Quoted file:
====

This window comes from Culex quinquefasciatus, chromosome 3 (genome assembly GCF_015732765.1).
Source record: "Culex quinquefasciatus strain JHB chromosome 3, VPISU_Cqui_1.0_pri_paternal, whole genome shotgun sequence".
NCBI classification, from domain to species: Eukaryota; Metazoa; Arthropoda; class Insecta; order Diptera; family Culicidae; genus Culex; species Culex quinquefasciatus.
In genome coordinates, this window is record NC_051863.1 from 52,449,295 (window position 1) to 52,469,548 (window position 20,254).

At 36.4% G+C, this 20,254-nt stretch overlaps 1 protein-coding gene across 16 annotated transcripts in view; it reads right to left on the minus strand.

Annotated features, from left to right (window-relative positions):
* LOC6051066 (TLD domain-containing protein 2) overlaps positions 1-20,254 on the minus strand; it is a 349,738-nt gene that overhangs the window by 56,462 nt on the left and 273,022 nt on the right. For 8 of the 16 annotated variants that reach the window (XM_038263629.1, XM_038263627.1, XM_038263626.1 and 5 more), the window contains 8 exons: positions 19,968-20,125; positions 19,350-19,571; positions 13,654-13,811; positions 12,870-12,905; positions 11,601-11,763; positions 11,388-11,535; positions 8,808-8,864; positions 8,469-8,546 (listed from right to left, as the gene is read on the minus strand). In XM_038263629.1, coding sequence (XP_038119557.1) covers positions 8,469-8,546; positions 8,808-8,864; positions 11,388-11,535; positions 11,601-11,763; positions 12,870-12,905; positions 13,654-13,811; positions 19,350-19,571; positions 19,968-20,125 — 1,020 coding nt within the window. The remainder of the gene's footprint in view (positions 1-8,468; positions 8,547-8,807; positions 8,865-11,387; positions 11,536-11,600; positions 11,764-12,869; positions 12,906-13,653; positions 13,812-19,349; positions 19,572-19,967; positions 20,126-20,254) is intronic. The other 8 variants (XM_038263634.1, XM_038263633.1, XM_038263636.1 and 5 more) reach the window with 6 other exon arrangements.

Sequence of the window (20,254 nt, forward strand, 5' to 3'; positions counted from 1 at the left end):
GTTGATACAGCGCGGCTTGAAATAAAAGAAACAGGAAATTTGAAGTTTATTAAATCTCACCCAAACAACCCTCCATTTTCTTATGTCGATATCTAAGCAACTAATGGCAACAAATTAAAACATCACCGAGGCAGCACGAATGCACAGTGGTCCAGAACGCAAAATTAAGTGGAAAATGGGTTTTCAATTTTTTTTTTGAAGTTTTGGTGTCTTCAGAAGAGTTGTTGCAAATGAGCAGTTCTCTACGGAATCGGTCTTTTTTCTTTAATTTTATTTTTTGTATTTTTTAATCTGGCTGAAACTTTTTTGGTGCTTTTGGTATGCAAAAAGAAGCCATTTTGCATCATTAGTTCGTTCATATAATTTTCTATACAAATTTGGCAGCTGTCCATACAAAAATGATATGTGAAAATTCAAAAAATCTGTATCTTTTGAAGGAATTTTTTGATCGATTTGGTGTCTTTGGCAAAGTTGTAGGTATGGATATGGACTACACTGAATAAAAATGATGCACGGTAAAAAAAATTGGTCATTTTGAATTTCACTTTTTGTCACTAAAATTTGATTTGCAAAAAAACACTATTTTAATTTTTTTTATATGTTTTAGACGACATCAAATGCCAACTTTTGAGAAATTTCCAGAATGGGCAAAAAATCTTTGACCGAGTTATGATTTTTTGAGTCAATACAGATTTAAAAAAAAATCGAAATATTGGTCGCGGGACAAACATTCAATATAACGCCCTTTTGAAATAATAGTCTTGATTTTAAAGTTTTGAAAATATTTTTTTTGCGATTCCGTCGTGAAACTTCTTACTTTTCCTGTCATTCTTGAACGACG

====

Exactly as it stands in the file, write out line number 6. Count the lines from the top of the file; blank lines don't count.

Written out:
Annotated features, from left to right (window-relative positions):